Under Ellis MacDougall, Georgia began an experiment with such a reward program with the passage of the Youthful Offender Act of 1972. Instead of straight time, “Youthful offenders are committed to the department under the provisions of this act for an indeterminate period, not to exceed six years for corrective and preventive incarceration.” After a “diagnostic evaluation” utilizing psychological tests, a “contract” is made, specifying “the type institutional program the offender agrees to complete and a conditional release date contingent upon successful completion of set goals.” When all terms of the contract have been fulfilled, a five-person board considers a youthful offender for conditional release.
Youthful offenders were not the only offenders thought to need behavior modification. In September, 1971, the Attica uprising occurred. Across the country, prison officials braced themselves. It was time to get serious about handling prison troublemakers. The control unit of the US Penitentiary at Marion, Illinois, set the pace for the use of modification techniques on “incorrigibles.” A similar START program began in October at the Medical Center for Federal Prisoners in Springfield, Missouri.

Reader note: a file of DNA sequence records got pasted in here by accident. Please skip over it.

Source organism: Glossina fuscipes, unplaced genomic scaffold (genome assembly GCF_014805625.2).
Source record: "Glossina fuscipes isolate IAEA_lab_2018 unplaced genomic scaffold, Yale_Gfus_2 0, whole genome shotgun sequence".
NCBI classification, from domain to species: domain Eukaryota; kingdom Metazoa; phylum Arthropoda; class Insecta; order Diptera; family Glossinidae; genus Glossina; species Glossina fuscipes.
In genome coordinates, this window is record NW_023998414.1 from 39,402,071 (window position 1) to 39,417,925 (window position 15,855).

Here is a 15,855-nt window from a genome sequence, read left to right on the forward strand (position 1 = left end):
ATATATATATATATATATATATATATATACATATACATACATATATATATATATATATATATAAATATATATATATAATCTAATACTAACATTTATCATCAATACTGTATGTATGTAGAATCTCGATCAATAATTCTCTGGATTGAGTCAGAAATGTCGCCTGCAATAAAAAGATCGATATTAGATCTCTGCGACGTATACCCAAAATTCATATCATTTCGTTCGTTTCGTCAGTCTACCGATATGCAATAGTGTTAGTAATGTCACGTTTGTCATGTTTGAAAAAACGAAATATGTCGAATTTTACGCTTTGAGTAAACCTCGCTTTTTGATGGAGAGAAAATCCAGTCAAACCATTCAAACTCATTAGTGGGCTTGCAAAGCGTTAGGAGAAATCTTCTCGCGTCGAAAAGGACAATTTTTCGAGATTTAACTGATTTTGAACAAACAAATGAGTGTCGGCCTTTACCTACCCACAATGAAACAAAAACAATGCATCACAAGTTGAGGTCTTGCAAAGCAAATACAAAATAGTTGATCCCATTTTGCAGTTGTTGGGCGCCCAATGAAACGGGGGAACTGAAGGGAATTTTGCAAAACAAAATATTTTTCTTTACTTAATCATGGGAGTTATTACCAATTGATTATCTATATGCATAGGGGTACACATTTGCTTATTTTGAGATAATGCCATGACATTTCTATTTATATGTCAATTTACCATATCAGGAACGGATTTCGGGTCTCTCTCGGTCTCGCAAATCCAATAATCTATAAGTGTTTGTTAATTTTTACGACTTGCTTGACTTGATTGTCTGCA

The START programs, according to Federal Prison Director Norman Carlson, were “an attempt to provide a more effective approach for dealing with those few, but highly aggressive and assaultive, inmates who are found in any correctional institution.” But a storm of controversy over these behavior modification programs broke in 1973 and 1974 after the ACLU’s National Prison Project filed suit on behalf of inmates in the two federal prisons who, as best they could, had been protesting conditions. As one former START prisoner described it, “We told the pigs that we had just formed our own program entitled STOP (Stand Together, Oppressed People) and that as far as we were concerned they could take their brush shop and the rest of their brainwashing program and shove it.”